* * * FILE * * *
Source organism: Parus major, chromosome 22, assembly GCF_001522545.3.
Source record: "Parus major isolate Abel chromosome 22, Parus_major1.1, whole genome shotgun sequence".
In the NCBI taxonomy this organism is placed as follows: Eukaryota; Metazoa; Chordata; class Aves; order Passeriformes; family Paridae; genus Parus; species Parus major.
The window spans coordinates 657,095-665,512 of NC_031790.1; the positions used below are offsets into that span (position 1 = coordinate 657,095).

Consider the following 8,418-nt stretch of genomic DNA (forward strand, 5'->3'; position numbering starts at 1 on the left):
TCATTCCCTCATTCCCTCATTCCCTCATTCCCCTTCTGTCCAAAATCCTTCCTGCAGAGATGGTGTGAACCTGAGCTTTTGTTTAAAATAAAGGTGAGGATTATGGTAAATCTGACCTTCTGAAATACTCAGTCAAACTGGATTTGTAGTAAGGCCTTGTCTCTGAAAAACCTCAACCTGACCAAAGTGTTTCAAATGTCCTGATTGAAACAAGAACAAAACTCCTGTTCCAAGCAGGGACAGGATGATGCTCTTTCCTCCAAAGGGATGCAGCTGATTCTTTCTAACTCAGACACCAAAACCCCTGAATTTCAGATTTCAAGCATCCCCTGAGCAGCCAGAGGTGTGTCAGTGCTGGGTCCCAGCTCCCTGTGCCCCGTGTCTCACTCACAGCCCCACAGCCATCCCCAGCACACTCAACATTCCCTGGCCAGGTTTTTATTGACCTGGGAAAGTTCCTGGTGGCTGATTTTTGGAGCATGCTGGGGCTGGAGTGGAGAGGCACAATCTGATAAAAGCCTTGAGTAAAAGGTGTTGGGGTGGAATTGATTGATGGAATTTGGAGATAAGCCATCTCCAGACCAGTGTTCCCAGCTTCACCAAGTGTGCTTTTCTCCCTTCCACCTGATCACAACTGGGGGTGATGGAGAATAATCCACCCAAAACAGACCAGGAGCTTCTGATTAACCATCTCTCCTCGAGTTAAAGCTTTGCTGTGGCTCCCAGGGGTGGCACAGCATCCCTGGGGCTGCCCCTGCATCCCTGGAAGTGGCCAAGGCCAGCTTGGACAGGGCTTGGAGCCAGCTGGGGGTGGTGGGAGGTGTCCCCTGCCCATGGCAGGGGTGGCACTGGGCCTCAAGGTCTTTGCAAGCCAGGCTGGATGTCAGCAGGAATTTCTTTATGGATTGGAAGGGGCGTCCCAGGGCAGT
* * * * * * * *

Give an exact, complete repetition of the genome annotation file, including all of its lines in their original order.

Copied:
Source organism: Parus major, chromosome 22, assembly GCF_001522545.3.
Source record: "Parus major isolate Abel chromosome 22, Parus_major1.1, whole genome shotgun sequence".
In the NCBI taxonomy this organism is placed as follows: Eukaryota; Metazoa; Chordata; class Aves; order Passeriformes; family Paridae; genus Parus; species Parus major.
The window spans coordinates 657,095-665,512 of NC_031790.1; the positions used below are offsets into that span (position 1 = coordinate 657,095).

Consider the following 8,418-nt stretch of genomic DNA (forward strand, 5'->3'; position numbering starts at 1 on the left):
TCATTCCCTCATTCCCTCATTCCCTCATTCCCCTTCTGTCCAAAATCCTTCCTGCAGAGATGGTGTGAACCTGAGCTTTTGTTTAAAATAAAGGTGAGGATTATGGTAAATCTGACCTTCTGAAATACTCAGTCAAACTGGATTTGTAGTAAGGCCTTGTCTCTGAAAAACCTCAACCTGACCAAAGTGTTTCAAATGTCCTGATTGAAACAAGAACAAAACTCCTGTTCCAAGCAGGGACAGGATGATGCTCTTTCCTCCAAAGGGATGCAGCTGATTCTTTCTAACTCAGACACCAAAACCCCTGAATTTCAGATTTCAAGCATCCCCTGAGCAGCCAGAGGTGTGTCAGTGCTGGGTCCCAGCTCCCTGTGCCCCGTGTCTCACTCACAGCCCCACAGCCATCCCCAGCACACTCAACATTCCCTGGCCAGGTTTTTATTGACCTGGGAAAGTTCCTGGTGGCTGATTTTTGGAGCATGCTGGGGCTGGAGTGGAGAGGCACAATCTGATAAAAGCCTTGAGTAAAAGGTGTTGGGGTGGAATTGATTGATGGAATTTGGAGATAAGCCATCTCCAGACCAGTGTTCCCAGCTTCACCAAGTGTGCTTTTCTCCCTTCCACCTGATCACAACTGGGGGTGATGGAGAATAATCCACCCAAAACAGACCAGGAGCTTCTGATTAACCATCTCTCCTCGAGTTAAAGCTTTGCTGTGGCTCCCAGGGGTGGCACAGCATCCCTGGGGCTGCCCCTGCATCCCTGGAAGTGGCCAAGGCCAGCTTGGACAGGGCTTGGAGCCAGCTGGGGGTGGTGGGAGGTGTCCCCTGCCCATGGCAGGGGTGGCACTGGGCCTCAAGGTCTTTGCAAGCCAGGCTGGATGTCAGCAGGAATTTCTTTATGGATTGGAAGGGGCGTCCCAGGGCAGT